Records of various legal procedures can contain place of origin information as well. While most people don’t consider property records a valuable resource for finding an ancestor’s town of origin, for example, Lo Schiavo Genealogica has found multiple Italian ancestors whose place of origin is given in some, if not all, Property Transfers they filed throughout their lives.
Likewise, the wheels of Italian immigrants often show money or property being left to relatives who remained behind and Italy. In these cases, you can find an Italian town of origin, home Parish, or address within the probate papers. Even the probate file of someone who died without a will can provide a clue as to that place of origin. In one case we researched a couple whose only clues to their place of origin were her will and his intestate probate papers, which both showed a sum of money being sent back to parishes so that masses could be said for them upon their deaths.
When records can’t provide you with a town of origin, you may be able to turn to your family stories or traditions for clues. Most people have some idea about what province or region of Italy their ancestors might have come from, and these leads, while not foolproof, can be extremely helpful when doing your Italian ancestry research.
Here’s some questions to ask yourself and family members:
- Where did the ancestors first reside in the United States? To help smooth their transition to the new country, people who moved to big cities often clumped together to form Italian enclaves, distinct communities with denizens who came from a particular town, province, or region. Because of this, you’ll want to study the neighborhood your ancestor lived in to determine if it was one of the niche immigrant communities.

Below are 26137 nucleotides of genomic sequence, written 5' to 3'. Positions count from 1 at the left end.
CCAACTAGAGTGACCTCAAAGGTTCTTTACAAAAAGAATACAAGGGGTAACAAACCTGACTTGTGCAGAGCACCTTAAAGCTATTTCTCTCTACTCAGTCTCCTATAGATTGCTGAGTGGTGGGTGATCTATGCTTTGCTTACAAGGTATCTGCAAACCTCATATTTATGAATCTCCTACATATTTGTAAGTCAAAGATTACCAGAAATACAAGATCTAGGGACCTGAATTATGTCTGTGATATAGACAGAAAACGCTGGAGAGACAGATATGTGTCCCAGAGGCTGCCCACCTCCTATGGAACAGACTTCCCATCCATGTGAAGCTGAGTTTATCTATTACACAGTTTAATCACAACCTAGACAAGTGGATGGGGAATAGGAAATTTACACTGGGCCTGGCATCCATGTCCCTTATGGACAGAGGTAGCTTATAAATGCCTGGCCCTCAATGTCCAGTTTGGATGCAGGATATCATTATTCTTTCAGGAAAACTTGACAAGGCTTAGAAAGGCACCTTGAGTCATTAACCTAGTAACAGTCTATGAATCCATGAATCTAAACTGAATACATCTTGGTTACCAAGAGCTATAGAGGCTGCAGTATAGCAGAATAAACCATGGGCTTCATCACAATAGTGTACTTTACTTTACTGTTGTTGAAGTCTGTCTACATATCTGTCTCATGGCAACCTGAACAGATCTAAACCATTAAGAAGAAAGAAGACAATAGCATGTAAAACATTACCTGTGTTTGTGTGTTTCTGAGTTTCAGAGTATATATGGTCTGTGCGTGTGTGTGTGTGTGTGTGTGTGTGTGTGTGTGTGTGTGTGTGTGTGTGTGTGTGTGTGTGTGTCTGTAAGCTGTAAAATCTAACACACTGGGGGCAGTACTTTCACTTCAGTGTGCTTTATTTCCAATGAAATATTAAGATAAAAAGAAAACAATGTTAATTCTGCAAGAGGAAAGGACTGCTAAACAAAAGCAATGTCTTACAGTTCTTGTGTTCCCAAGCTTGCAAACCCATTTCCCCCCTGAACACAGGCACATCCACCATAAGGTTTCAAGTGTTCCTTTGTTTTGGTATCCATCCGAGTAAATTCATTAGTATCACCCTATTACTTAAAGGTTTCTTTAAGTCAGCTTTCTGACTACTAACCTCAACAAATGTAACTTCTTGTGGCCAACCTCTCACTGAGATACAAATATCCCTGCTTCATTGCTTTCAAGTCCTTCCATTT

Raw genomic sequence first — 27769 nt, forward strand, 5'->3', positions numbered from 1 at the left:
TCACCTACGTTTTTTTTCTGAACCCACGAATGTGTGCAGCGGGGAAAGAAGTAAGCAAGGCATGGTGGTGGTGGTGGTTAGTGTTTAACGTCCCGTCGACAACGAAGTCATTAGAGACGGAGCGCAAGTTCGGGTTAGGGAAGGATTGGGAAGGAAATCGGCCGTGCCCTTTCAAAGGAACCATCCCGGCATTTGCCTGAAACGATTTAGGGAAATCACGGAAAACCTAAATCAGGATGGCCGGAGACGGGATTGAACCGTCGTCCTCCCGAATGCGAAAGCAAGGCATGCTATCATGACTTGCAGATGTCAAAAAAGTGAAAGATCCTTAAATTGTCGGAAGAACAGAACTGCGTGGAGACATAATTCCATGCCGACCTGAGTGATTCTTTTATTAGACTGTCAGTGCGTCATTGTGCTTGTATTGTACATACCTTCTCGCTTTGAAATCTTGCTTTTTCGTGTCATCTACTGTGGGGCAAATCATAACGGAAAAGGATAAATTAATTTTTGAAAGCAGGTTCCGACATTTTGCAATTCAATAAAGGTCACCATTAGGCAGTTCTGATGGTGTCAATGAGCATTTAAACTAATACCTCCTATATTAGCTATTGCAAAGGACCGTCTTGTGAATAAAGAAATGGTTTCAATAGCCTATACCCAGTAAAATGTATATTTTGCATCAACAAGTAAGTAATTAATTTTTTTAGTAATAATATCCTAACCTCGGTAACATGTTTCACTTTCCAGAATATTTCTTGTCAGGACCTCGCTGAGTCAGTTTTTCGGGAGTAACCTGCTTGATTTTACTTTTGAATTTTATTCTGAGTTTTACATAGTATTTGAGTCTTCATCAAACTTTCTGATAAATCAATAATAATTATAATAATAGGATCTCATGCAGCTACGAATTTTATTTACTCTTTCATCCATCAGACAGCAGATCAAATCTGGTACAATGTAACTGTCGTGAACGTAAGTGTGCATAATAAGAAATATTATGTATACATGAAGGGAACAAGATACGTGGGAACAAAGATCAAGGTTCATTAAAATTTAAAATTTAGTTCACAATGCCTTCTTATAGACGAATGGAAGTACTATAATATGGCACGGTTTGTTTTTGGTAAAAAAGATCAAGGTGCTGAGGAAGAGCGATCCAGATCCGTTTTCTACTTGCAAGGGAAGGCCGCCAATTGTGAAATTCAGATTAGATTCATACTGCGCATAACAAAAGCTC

- Did they speak a dialect or different language? Italians spoke in a variety of dialects based on where they came from and these language variations can be informative. If your ancestors spoke the Napolitano dialect, for example, they were not from Milano, nor were Sicilian speakers from Abruzzo.
- What were their favorite foods? No, not all Italian’s favored pasta! Different areas of Italy favored different kinds of cuisine, and noting your ancestors’ culinary habits can provide clues to where your family came from. Some parts of Italy used polenta much more heavily than pasta, for example. Or if your nonno cooked stuffed rice balls on a Saturday evening to take to work the coming week, he likely had Sicilian blood coursing through his veins.
- Whom did they marry? While immigration provided access to a wider range of possible marriage partners, the majority of first-generation Italian-Americans still married someone from the region or province of origin. According to Social historian, Phyllis H. Williams in her book South Italian Folkways in Europe and America: A Handbook for Social Workers, Visiting Nurses, School Teachers and Physicians:
“…The family functioned as the chief and sometimes the only means of transmitting culture. The intense regionalism called campanilismo strengthened family ties and rendered adherence to its group objectives all the more expedient to individual members. It found particular expression in the strong societal taboo placed on marrying outside the immediate community. This in practice meant that the contracting parties should at least be known to each other’s relatives…”
As of 1900, this practice was still widespread, and it was common for the young couple’s parents to arrange their marriage. It was part of every Italian mother’s role within the family to do two things: (1) to find marriage partners for her children when the time came and(2) to save money so a bridal gift could be given to each son and a dowry to each daughter.
To learn more, purchase The Family Tree Italian Genealogy Guide: How to Trace Your Family Tree in Italy!